It’s kind of like Patreon
Director Neill Blomkamp said there were a number of reasons he went with Steam over more traditional avenues for film like iTunes when choosing a platform to launch his experimental, community-focused film project Oats Studios.
Blomkamp, the director of District 9, Elysium and Chappie, sat down with Geoff Keighely during E3 Coliseum to talk about Oats Studios, his experimental film studio. When Blomkamp made the announcement, he said he wanted to focus on short films that could be supported, both financially and through potential collaborations, by the people who watch the films. It’s an interesting idea that’s been explored by other Hollywood heavyweights; Joseph Gordon-Levitt launched HitRecord, an online collaborative production company, with his brother in 2005. Since then, the brothers have released multiple short films, books, albums and more.
The difference between Levitt and Blomkamp, however, is the platform they use. While Levitt just uses his own website to produce and release projects, Blomkamp uses Steam. When asked by Keighley what brought him to the platform — does Blomkamp play PC games? — the director said it was due to easy it would be for distribution and feedback.
“So the thought process behind that is ‘what platform do you use to do that? How do you even go about doing that?,” Blomkamp said. “You think of iTunes but what you don’t get as readily as you can on Steam is like the first film we’re going to put out, or any of the films we put out, we’ll release the raw footage. We’ll release all of the 3D aspects we used to make the visual effects.
“We’ll put up the ability for audience members who feel like they have an idea of where another film in that series can go and we can curate that inside Oats. I actually want to work with this user to see where that stream can go.”
Blomkamp spoke at length about how he wanted to make sure that viewers could take the assets they released and remix the work Oats Studios was putting out. The entire foundation the company was founded on, according to the director, is having the creative freedom to do whatever they want, whenever they want. Blomkamp added that while his studio was working almost completely independent of Hollywood, this wasn’t a “rally against big Hollywood studios.”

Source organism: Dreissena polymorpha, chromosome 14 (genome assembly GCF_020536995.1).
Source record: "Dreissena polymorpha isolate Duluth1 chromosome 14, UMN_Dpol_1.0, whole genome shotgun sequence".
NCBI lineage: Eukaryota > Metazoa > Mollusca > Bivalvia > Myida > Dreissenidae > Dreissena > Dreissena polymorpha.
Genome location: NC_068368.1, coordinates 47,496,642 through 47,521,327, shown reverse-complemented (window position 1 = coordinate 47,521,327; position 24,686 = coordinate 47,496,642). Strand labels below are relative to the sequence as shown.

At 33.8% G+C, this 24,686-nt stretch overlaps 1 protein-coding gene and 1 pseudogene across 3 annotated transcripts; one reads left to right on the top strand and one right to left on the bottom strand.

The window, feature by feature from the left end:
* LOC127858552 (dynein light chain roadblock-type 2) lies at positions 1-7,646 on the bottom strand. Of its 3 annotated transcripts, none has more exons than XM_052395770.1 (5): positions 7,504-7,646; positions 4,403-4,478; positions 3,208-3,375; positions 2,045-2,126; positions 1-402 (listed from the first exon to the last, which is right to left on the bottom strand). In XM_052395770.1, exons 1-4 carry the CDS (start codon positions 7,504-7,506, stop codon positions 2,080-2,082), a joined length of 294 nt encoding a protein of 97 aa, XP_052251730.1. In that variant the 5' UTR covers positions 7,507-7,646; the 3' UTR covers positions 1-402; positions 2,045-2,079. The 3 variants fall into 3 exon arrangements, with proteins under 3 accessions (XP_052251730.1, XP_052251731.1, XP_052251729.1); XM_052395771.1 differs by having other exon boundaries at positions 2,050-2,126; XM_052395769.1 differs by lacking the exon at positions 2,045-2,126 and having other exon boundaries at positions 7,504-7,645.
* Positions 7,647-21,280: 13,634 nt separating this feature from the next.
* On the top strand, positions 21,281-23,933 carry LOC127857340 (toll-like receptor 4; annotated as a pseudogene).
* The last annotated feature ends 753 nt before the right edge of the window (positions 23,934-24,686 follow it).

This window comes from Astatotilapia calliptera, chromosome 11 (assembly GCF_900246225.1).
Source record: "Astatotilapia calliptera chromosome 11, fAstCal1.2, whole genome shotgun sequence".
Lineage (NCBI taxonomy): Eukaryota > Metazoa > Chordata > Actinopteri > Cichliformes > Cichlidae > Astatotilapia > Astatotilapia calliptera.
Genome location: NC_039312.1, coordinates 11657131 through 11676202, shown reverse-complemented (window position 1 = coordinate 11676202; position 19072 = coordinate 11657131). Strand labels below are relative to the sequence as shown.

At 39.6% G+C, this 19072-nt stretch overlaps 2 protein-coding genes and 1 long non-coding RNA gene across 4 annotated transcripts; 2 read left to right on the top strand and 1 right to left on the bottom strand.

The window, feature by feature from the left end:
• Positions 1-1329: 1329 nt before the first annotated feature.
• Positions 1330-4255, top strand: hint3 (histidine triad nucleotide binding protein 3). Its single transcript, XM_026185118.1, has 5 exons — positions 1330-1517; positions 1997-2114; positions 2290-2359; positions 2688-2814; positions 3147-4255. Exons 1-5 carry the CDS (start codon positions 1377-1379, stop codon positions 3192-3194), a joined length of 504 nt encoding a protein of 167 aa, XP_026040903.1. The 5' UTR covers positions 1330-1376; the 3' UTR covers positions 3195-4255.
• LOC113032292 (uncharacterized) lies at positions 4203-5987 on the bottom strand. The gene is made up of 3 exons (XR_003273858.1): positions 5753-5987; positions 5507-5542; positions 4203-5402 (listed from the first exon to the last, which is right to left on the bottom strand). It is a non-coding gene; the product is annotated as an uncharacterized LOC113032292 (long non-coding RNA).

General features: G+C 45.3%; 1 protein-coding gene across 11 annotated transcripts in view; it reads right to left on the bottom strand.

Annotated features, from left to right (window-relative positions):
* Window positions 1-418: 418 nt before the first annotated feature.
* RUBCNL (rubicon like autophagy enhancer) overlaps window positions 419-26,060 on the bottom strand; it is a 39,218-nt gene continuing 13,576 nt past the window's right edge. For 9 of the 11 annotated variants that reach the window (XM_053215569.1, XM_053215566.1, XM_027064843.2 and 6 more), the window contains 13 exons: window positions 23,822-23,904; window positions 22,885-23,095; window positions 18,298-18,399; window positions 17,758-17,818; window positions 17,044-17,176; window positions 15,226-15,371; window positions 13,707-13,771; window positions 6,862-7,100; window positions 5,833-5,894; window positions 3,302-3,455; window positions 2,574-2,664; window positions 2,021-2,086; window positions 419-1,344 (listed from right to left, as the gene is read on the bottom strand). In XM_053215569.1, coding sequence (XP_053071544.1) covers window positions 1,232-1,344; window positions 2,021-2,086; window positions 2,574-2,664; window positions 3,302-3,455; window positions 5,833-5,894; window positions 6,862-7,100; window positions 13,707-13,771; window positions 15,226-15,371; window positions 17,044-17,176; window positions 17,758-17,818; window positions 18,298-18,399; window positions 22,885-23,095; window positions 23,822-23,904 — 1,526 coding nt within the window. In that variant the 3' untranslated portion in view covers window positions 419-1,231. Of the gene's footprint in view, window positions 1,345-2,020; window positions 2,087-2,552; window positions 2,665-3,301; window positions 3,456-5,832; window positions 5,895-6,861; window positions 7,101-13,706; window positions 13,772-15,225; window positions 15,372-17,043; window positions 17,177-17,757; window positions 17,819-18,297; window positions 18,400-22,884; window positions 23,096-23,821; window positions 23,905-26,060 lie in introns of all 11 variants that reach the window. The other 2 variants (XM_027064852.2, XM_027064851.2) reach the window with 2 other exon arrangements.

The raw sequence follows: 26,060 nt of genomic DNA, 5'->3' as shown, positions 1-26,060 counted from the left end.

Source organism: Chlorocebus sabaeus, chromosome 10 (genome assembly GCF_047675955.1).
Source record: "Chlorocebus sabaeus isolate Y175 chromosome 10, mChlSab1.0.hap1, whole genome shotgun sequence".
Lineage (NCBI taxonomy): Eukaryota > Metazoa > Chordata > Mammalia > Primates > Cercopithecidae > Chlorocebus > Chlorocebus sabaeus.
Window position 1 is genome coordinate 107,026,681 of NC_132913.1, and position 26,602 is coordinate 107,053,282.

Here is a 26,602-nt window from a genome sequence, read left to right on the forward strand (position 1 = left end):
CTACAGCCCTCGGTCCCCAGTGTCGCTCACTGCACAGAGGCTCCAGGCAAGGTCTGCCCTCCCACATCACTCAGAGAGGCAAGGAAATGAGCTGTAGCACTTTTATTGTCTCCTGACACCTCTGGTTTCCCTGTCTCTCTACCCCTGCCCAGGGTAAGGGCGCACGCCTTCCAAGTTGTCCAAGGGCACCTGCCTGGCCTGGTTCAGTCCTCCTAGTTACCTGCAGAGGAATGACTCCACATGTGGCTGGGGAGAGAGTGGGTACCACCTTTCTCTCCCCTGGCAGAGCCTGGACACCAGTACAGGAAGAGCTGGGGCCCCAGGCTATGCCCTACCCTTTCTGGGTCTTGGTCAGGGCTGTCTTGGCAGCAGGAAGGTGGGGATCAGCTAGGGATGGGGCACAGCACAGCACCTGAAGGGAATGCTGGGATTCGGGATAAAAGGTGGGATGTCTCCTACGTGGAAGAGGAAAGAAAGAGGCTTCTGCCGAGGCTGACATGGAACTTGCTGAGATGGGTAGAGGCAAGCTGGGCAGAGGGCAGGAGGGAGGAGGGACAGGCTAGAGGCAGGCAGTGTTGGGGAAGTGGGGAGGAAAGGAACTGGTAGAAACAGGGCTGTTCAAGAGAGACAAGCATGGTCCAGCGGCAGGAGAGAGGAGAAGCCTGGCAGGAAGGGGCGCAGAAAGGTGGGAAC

“I just wonder if there’s a different way to have a one-on-one relationship with the audience,” Blomkamp said.
The director said he wanted to use Oats Studios as a way to do the creative projects that he might not be able to otherwise and, in the process, surround himself with creative people that want to do the same thing. Still, Blomkamp is aware of the reality — and the high cost — that comes with trying to release high-quality short films. That’s why Blomkamp isn’t trying to sell the films his studio is making per se, but the additional content they’re releasing alongside it.
“If enough people online feel as though this is something that I want to watch more of, they can watch everything for free, but a way to support us to purchase all of the DLC extra stuff. I don’t want to charge for it, but our business model is to set fire to money right now, so it would be good to try and get something back.”
Blomkamp said Oats Studio had plans to release four or five different 20-minute short films over the course of the next little bit. Each “episode,” as he refers to them, is an insight into this sci-fi, horror world that they want to create.
“If the audience is with us enough, maybe we don’t have to make it traditionally,” Blomkamp said. “Maybe we can just make it with the users financially. But, you know, that’s difficult to do.”
Oats Studios first short film, Rakka, examines the world after a devastating alien invasion that has left humanity enslaved. The film follows each of these different groups as they try to cope with their new world. It’s less of a cohesive narrative as it is a series of experimental snippets, but the result is pretty interesting.
Rakka is available to watch right now on both YouTube and Steam. “DLC content” including 3D models, art and the script are available to purchase for $4.99.
Source: Polygon – Full